Few days after the parliament, I got another invitation from Kaya Natin to participate in the iChange Workshop. A lot of youth participated in the event which opened an opportunity to be given a support fund. We applied a grant for this with the help of Aral Pinoy. Unfortunately, we didn’t got the funding but connections we have started with EducAid and AHON Foundation is already like winning one.
Summer didn’t end with all work. The ANSA-EAP team went to El Nido, Palawan for a rest and recreation. We spent 3 days and 2 nights there doing island hopping and strolling. It was one of the most invigorating and fun trips we had as a team. It just made me love and appreciate the country more since you will see in that place the people’s respect and love for nature. The local government is commendable for their effort to organize the tour in El Nido.
June has always been a special month for me for the simplest reason that it’s the month of my birthday. I usually spend my birthdays out of town but this time, I decided to have a birthday field trip with the kids from Payatas. It is one of the most memorable birthdays I had because my friends and family members were also there to tour the kids. That event made me realize how amazing and supportive my friends are. A lot of people donated school supplies, sponsored the trip and food, and even sponsored the tour of the kids to the Ayala Museum and Museong Pambata. I would love to mention them but I’ll just mention them as one super great friends. I am very thankful to have them in my life.
Another exciting moment for June was my series of Northern Luzon meetings for Checkmyschool. It was one of the longest trips (including road trip) I had but one of the most accomplished. My first stop was Benguet, primarily to orient our coordinator. Then I went down to Alaminos to talk to our coordinator and the future mayor of the city. My original plan was to spend some time alone, to rest and think. But then, I was invited by my friend Lean to go to their farm and Hundred Islands. It was the second time I’ve been there. I got a new perspective of how beautiful the place after staying there overnight. I just wish they can take better care of it and develop it more so that more people can come to visit.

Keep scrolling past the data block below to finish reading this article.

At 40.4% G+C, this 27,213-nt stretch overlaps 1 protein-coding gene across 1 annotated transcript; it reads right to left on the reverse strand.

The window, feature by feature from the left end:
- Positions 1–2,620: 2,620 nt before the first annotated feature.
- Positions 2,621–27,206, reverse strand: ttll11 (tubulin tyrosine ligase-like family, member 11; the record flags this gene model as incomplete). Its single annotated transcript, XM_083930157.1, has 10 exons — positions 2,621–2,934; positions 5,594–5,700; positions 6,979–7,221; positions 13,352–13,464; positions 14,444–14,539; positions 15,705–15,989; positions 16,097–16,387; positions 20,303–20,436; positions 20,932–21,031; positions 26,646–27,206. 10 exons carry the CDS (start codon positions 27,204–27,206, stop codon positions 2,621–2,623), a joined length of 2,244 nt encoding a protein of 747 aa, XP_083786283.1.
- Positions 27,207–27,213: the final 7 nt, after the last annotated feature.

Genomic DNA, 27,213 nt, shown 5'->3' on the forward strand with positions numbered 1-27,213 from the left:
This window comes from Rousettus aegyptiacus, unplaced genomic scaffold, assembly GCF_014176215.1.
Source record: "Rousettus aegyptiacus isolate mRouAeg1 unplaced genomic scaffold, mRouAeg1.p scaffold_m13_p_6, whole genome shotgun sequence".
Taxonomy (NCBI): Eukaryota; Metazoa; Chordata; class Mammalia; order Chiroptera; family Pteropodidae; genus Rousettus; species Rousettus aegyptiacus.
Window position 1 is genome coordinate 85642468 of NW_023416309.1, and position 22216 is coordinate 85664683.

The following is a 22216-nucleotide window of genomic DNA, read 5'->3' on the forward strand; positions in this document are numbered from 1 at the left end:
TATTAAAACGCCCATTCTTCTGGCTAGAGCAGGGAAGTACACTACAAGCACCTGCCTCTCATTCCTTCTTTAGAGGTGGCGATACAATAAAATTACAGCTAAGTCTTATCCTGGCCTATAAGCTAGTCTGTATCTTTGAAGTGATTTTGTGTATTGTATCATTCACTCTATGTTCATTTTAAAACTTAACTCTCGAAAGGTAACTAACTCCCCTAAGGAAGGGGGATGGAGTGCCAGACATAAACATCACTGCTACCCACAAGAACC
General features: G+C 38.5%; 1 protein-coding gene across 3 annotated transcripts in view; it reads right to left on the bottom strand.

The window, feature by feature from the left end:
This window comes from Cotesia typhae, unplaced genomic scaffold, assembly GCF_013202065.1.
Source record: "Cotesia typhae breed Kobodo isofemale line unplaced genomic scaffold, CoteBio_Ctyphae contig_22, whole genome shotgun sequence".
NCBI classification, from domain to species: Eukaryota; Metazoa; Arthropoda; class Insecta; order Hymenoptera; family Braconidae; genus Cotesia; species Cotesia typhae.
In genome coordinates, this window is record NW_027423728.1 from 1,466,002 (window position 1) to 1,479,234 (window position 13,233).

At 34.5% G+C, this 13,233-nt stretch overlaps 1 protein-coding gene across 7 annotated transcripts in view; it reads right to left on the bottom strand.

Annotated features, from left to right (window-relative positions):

Before the month ended, I got the chance to see a wonderful person by the name of Kat. She’s a Filipino-American who studies in Harvard. She went to the Philippines for her internship at the Institute of Governance and Law Reform. Just at that point of knowing that she choose to go to the Philippines over other countries for her internship already sends me the message, that this person is simply amazing.
July is a little more relaxed than the other months. My last semester for graduate school already started but wasn’t that difficult at that time. I even got the chance to participate in some university and college events like the National College of Public Administration and Governance run where I luckily finished 10k without even practicing.
I also joined the Ideaspace where I met several geeky people like me. What’s interesting about this is that I pitched in an idea that caught the attention of one of the sponsors, Smart communication. They were interested in my idea of creating a mobile application which will help disciplining yourself such as in really waking up in the morning. Initially, it was a personal concern that I wanted to address using technology. What’s very interesting is that it’s also a concern for most people. I wanted to continue the idea but there was not enough time to develop it given the limited time of one week to write the things down and develop the prototype. It might be good to work on this in the future with support of more techie people.
August is a combination of both relaxed and hard-pressed month. I went to the Visayas for Checkmyschool launches in Guimbal, Iloilo and Mambusao, Capiz. I also went to several areas that we covered for 2011 to conduct exit reports. My trip started in our area in Aklan. From there, I traveled all the way to Mambusao, Capiz by bus. There I met the loval government officials and schools head. With our coordinator Sir Jerry, we went around the schools and documented the issues that they have. After Capiz, I travelled down to Guimbal, Iloilo for their launching. We also visited several schools there and noted their issues. After Guimbal, I went up again to Calinog, Iloilo to visit the local government and visit schools. I also went to visit the Division office of Iloilo for the exit report.